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Do you know what your most valuable asset as a company is? There are probably a few things that come to mind fairly quickly. Are your employees on that list? If not, they should be. Your employees are a crucial part of what allows your business to run smoothly and develop a positive reputation. That means you must find quality people to work for you, which is the whole point of a job interview. Of course, if you’re making mistakes during the interview, you could be shooting yourself in the foot.

Being Unprepared

Have you given much thought to the interviews you’re about to do when you go looking for your next hire? If not, you’re making a mistake. You need to prepare just as much as, if not more than, the candidates you’ll be interviewing. If you want to hire the right person for the job, you need to know what you’re looking for and how to identify it. Look at the resumes you receive before the interview. Write down the questions you intend to ask so you have a clear process and can keep the interview on track.

Talking Too Much

Remember, the point of the interview is for you to get to know more about the candidates you’re interviewing than you learn from just the resumes they send in. That’s pretty hard to do if you’re spending too much time talking and not enough time listening. Speak less so you can learn more. You should answer questions asked by the candidates, but be succinct and clear in your responses. Remember, you’re here to learn about them. To do so, you must listen to them and observe them.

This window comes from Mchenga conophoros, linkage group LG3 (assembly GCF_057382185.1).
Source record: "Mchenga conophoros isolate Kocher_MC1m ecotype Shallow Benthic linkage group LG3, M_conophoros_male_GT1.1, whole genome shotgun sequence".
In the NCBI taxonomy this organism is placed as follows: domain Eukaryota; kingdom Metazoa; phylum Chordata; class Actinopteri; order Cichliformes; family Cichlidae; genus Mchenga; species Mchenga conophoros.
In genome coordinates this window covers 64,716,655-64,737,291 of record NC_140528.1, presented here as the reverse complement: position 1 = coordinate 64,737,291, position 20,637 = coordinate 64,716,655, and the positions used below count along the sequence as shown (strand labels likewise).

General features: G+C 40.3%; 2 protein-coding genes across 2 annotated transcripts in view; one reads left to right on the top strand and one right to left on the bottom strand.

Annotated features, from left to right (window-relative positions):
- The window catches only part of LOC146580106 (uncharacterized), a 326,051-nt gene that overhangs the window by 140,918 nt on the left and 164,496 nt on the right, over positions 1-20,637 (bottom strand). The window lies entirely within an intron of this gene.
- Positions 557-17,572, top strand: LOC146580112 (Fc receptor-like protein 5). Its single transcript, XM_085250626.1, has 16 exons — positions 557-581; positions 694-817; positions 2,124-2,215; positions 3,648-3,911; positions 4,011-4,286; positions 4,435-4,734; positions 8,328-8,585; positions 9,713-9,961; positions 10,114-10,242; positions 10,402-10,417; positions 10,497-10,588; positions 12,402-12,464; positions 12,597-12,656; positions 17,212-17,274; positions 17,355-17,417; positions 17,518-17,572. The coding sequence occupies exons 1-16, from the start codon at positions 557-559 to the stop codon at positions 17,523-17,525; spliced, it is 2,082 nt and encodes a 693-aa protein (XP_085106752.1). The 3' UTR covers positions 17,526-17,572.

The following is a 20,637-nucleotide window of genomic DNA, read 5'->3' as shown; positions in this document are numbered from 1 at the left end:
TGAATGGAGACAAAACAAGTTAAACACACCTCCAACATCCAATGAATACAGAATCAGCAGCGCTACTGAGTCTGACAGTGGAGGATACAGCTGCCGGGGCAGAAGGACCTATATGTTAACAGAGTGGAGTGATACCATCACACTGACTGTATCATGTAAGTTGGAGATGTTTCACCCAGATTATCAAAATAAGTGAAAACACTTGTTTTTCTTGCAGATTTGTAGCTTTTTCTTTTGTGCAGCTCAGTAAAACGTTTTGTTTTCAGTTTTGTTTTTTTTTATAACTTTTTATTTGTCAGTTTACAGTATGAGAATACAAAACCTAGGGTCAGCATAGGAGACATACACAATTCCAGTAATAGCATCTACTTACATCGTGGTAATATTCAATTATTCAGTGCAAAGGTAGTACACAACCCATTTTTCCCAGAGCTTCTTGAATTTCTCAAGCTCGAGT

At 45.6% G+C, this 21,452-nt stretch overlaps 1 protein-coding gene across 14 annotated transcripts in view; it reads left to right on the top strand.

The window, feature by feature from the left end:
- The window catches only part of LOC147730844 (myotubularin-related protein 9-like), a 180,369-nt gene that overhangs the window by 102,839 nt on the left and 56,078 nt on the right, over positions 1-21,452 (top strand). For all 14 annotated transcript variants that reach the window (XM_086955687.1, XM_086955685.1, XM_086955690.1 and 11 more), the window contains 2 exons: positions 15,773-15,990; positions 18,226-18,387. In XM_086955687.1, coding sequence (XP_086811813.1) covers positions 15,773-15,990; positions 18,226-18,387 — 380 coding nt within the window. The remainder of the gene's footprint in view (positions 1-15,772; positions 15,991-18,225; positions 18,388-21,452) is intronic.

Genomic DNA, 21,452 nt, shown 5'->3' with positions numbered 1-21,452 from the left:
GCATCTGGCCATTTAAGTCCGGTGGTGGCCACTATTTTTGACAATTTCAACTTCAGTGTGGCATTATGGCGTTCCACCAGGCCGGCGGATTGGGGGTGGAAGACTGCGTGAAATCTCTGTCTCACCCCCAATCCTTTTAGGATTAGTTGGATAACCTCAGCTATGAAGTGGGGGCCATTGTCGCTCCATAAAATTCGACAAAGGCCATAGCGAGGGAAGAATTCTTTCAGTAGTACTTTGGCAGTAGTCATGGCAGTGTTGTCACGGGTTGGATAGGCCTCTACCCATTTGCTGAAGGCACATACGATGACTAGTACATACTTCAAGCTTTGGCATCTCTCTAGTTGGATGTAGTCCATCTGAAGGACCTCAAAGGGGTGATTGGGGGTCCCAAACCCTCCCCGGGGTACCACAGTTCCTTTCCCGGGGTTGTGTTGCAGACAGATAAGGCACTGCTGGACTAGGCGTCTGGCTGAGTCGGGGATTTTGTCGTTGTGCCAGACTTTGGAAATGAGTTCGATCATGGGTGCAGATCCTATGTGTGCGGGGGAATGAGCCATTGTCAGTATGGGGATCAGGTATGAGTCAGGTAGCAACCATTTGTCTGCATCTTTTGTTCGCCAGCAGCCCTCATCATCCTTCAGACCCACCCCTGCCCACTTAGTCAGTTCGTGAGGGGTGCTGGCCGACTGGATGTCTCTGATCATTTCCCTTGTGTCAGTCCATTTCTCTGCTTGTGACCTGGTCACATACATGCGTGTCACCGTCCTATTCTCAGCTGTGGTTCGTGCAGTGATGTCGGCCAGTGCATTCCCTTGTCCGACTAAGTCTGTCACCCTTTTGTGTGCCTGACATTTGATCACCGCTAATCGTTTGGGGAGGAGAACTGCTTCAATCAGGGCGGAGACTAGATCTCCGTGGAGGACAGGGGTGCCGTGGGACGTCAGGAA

Asking the Wrong Questions

Asking questions is a natural, normal, and expected part of an interview. While there is a saying that there is no such thing as a wrong or bad question, that isn’t the case when it comes to interviewing someone for a job. In fact, asking certain questions can land you in a lot of trouble. You can’t ask questions about marital status, orientation, parental status, age, health, or living conditions, for some examples. Those could be perceived as discriminatory. Then there are the questions that just don’t really serve a purpose. Make sure your questions are both legal and purposeful so you can make the most of the interview.

There’s a lot that rides on an interview. Sure, you can always deal with a bad hire one way or the other down the road, but not without incurring some degree of cost. Do yourself and your company a favor and make sure you avoid making interviewing mistakes that could make a difference in who you decide to hire for better or for worse.

After the interview and the offer comes the onboarding process. Read this next to learn more: 4 Crucial Steps to the Onboarding Process

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